Let this serve as a warning to the guys on The Jersey Shore who appear to spend 95 percent of their waking hours trying to win points with their friends through coitus with women who achieve a certain beauty standard: Researchers at University of Texas-Austin have discovered that people, especially men, who have sex for status report less sexual satisfaction than those who do it to express affection.
File this one in my favorite category of science stories, under “No Duh.” Not that I resent that there’s actual research out there that provides evidence for what should be a common sense assertion that people have better sex under conditions where they can throw themselves into the moment, and where they’re likelier to have a partner who knows what works for them. After all, we live in a sexist society where many observable realities about sex and gender are cast aside in favor of myths about horny but heartless dudes, and asexual, feeble-minded, romance-addicted women. Witness the recent dust-up over Stephen Fry asserting that women don’t like sex , an assertion he backed up by equating “liking sex” with “rutting in a semi-public space with strangers if you have a few minutes between dinner and meeting some friends for drinks.” To prove you really like sex, ladies, you’ll have to show Stephen Fry that you’ll take on that extremely high chance of getting gang-raped to achieve his narrow definition of acceptable sexual expression.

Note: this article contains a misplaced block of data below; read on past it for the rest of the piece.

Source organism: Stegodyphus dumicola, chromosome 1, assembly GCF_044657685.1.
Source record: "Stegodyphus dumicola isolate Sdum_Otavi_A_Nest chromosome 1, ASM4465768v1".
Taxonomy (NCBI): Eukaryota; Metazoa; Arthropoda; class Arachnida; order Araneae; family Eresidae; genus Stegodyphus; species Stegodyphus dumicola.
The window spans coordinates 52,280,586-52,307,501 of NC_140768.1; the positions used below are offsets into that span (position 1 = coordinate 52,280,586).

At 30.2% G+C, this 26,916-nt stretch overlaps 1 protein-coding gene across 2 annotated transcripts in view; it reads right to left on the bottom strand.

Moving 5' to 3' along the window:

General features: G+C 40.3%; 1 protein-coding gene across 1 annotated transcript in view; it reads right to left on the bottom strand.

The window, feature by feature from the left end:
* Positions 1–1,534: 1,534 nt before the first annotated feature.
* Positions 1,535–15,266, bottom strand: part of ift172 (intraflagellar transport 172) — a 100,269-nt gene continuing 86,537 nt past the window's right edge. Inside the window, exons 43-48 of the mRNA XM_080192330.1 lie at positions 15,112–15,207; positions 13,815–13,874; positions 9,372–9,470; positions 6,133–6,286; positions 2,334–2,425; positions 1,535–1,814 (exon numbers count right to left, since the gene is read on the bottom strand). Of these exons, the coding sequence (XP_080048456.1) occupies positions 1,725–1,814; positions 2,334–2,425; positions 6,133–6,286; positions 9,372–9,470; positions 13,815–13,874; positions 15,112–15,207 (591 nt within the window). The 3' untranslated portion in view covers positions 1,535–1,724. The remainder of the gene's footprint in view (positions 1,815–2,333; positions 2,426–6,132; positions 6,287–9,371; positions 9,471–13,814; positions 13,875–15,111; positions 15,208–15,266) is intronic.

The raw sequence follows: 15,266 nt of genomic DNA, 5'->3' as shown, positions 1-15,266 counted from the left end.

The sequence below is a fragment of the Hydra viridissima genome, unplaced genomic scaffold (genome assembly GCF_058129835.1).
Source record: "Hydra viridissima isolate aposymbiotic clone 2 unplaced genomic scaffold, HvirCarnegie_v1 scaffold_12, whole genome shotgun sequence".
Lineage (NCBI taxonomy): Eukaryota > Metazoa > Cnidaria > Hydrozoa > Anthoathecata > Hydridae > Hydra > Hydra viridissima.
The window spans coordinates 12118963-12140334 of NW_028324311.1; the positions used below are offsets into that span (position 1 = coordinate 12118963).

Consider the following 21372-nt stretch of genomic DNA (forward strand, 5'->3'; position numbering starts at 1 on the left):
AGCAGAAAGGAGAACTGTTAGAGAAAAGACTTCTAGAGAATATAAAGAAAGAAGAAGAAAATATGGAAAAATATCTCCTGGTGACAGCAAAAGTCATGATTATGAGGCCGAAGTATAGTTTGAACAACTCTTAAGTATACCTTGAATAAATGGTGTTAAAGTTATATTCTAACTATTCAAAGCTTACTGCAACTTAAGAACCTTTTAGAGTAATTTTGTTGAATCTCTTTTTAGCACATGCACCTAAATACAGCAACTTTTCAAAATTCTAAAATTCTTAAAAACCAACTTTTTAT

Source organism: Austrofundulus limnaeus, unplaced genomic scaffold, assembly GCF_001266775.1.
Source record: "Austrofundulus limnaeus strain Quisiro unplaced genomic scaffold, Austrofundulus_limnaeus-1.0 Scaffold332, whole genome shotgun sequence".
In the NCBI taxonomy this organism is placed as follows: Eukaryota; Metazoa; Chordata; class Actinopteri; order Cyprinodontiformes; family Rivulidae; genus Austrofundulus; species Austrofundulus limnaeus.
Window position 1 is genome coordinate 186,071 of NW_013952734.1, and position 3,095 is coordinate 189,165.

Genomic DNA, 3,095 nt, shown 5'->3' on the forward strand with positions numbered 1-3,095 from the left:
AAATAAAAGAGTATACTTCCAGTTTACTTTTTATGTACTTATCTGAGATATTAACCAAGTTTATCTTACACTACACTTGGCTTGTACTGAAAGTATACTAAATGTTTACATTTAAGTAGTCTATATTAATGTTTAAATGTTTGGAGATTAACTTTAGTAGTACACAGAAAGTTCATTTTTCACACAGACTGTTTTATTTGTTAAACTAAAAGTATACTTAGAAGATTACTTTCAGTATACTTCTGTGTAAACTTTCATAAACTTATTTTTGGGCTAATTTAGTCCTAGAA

Fry will be sad to learn, even after his nonapologetic apology , that the UT researchers actually found the correlation between sexual satisfaction and affection expression to be higher with men than women, probably because women are more likely to use sex to express the sort of relationship-maintenance emotions of gratitude and apologies. Members of both genders didn’t achieve a lot of sexual satisfaction by having sex to try and prove something to themselves or their friends. Most unsurprisingly, people who are using sex as trade for resources–a group that has to encompass everyone from actual sex workers to housewives trying to relieve some tension before asking for money–didn’t particularly find that sex satisfying, either.
Detail of Francesco del Cossa’s “The Triumph of Venus” from Wikimedia Commons.